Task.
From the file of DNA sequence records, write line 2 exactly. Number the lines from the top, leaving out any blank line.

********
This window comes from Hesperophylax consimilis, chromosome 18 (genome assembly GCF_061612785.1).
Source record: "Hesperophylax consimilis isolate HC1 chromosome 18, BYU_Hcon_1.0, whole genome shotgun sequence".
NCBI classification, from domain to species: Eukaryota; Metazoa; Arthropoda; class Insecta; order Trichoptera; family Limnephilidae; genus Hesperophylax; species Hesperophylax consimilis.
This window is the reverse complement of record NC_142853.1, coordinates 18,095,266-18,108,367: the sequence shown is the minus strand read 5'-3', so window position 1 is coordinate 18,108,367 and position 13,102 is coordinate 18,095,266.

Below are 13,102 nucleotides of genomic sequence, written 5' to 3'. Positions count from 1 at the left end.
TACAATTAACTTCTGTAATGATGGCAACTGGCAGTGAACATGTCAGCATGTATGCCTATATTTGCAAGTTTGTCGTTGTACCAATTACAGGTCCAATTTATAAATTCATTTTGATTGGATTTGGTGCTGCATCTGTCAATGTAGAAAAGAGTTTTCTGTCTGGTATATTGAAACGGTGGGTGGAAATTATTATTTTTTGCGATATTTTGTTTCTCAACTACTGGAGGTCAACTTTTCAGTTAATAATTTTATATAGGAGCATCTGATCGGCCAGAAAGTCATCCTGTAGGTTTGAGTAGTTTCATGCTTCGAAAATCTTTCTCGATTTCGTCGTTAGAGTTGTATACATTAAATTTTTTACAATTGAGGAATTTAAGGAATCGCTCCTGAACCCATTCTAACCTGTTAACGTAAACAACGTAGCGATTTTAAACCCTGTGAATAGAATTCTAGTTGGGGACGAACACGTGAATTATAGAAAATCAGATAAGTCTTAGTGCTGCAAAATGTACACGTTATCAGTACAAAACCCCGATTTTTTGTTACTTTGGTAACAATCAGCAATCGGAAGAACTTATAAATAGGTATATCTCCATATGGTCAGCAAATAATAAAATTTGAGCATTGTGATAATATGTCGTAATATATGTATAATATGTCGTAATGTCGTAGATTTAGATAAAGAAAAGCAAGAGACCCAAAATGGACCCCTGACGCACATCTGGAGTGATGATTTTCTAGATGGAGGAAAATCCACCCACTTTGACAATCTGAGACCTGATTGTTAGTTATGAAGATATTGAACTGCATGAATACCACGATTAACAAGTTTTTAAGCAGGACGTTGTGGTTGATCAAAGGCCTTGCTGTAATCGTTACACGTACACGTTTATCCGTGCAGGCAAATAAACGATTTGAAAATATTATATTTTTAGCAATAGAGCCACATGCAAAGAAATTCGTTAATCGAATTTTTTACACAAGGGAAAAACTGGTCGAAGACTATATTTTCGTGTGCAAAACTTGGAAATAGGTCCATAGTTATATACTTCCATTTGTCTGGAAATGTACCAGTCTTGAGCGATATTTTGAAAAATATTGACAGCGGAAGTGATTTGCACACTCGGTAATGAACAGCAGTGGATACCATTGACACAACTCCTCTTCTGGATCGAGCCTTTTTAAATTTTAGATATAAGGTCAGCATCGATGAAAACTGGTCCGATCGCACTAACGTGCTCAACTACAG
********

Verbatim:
Source record: "Hesperophylax consimilis isolate HC1 chromosome 18, BYU_Hcon_1.0, whole genome shotgun sequence".